The chain dotted line 27 indicates the bulkhead between the vehicle engine compartment and the interior space of the vehicle which is to be air-conditioned. The valve 11 may, if desired, be outside the passenger compartment, i.e. on the other side of the bulkhead 27 from that indicated.
In operation, when inlet 12 of the two-way valve 11 is connected to the outlet 14, the hot engine coolant from the engine cooling system 28 will be supplied to the liquid/air heat exchanger 16, and will pass back to its source through outlet pipe 20B. Air passed through the heat exchanger 16 by the fan 10 will be heated and fed to heat the interior space of the vehicle to be air-conditioned.
On the other hand, when inlet 13 of valve 11 is connected to the outlet 14, liquid drawn from outlet pipe 20B through pipe 19 will be recirculated through heat exchanger 17, pump 22, valve 11 and heat exchanger 16. This liquid is cooled in heat exchanger 17, and thus air passed through heat exchanger 16 by the fan 10 is cooled before being fed into the interior space of the vehicle to be air-conditioned, thereby cooling this space.
If desired, a further valve 29, which is ganged with valve 11, may be provided at the junction of pipe 19 and pipe 20B. This valve 29 connects heat exchanger 16 only to pipe 19 when the valve 11 is in the position where inlet 13 is connected to outlet 14, and serves to isolate the cooled liquid circuit from the engine cooling system 28. The valve 29 connects heat exchanger 16 only to the engine cooling system 28 when valve 11 is positioned to connect inlet 12 to outlet 14. However, with many installations this further valve 29 will not be found necessary, since the cooled liquid is circulating around a closed circuit and pipe 20B will be full of liquid.
The operation of a control system for the two-way valve 11 and the fan 10 will now be described.
The system is controlled by a thermostat 30 which regulates the speed of the air fan 10 in accordance with any difference between a required space temperature setting and a sensed actual space temperature, in conjunction with a cam control system to operate the two-way valve 11 to change from a heating mode to a cooling mode of operations or vice versa. More specifically, the thermostat output, in the form of a voltage proportional to the required temperature setting and a voltage proportional to the actual temperature of the space to be air-conditioned, is applied to a comparator 31 which controls the rotation of an electric motor 32. The output shaft 32a of the motor 32 rotates at a low speed through a reduction gear arrangement and this shaft drives two cams, 33 and 34.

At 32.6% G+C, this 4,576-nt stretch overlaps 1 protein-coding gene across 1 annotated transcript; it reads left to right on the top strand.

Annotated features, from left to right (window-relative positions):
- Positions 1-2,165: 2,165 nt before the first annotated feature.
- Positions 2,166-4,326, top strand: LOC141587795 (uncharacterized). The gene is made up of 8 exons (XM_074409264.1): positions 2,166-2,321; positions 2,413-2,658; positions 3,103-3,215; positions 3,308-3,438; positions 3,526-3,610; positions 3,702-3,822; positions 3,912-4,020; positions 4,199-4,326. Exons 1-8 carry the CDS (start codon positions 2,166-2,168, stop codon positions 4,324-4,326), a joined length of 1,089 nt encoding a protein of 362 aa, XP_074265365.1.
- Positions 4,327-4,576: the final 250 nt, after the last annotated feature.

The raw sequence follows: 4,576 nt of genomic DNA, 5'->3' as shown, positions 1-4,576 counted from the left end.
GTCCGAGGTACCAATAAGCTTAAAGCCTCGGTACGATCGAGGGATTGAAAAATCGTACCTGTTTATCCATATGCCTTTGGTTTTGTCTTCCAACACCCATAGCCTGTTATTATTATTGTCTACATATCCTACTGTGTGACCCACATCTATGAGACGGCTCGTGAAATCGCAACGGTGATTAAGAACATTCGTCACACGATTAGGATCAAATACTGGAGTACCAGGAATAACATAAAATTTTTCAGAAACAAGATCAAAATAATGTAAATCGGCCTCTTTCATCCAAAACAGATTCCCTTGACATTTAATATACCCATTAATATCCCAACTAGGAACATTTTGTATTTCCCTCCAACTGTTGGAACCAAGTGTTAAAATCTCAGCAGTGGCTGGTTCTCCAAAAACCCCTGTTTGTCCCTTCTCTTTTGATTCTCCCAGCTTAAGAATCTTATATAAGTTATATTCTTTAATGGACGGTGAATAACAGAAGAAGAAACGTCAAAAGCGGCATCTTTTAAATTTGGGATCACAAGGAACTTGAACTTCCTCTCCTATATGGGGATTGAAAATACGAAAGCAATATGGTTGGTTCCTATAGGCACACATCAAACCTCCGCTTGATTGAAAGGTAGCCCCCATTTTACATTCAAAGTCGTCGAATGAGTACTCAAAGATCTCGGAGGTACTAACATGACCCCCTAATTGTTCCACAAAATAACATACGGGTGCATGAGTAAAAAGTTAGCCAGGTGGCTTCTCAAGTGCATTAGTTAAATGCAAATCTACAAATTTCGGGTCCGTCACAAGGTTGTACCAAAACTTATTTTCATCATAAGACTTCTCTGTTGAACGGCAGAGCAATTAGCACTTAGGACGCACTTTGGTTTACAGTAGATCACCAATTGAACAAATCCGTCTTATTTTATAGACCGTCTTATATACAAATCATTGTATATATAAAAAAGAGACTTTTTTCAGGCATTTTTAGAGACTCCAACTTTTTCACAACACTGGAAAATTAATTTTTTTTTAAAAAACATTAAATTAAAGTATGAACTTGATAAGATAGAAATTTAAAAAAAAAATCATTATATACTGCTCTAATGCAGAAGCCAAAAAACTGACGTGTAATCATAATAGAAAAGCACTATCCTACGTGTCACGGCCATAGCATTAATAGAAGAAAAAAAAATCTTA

The cam 33 comprises two similar and oppositely inclined cam faces 33a and 33b which are engaged by a cam follower 35 which operates a rheostat 36. This rheostat in turn controls the electric drive motor 37 for the fan 10 and hence the speed of the fan.
The cam 34 has a step 34a and is associated with a pivoted member 38 in the form of a bell crank whose arm 38a pivots between two positions, as the cam follower rides up and down the step 34a. This movement is applied to operate the two-way valve 11, through a suitable connection, e.g. an electrical connection. The step 34a on cam 34 is aligned with the junction between the two inclined faces 33a and 33b of the cam 33.
It will be appreciated that the rate of heating or cooling of the compartment to be air-conditioned is governed by the speed of the fan 10. When the system is operating with valve 11 in the heating mode, i.e. when the temperature sensed by the thermostat 30 is colder than that required, the speed of the fan will gradually decrease as the sensed temperature increases due to the reduction in the difference between the required temperature and the actual temperature. The rotation of cam 33 by the motor 32 fed from comparator 31 and the corresponding operation of the rheostat 36 by cam follower 35 adjusts the speed of the motor 37 driving the fan 10, as the cam follower 35 moves down one of the inclined faces of the cam, e.g. face 33a. When the actual temperature sensed by the thermostat 30 corresponds to the required temperature the cam follower 35 is in the trough between the two inclined faces 33a and 33b of the cam 33 and the cam follower 38 is positioned at the step 34a of the cam 34, so that at this time the arm 38a of member 38 causes actuation of the two-way valve 11 to the cooling mode. The cam follower 35 commences to ride up the other inclined surface of the cam, e.g. face 33b, as the sensed temperature increases thereby operating rheostat 36 to increase the speed of motor 37 and hence of the fan 10 and thereby to increase the volume of cooled air passed into the passenger compartment.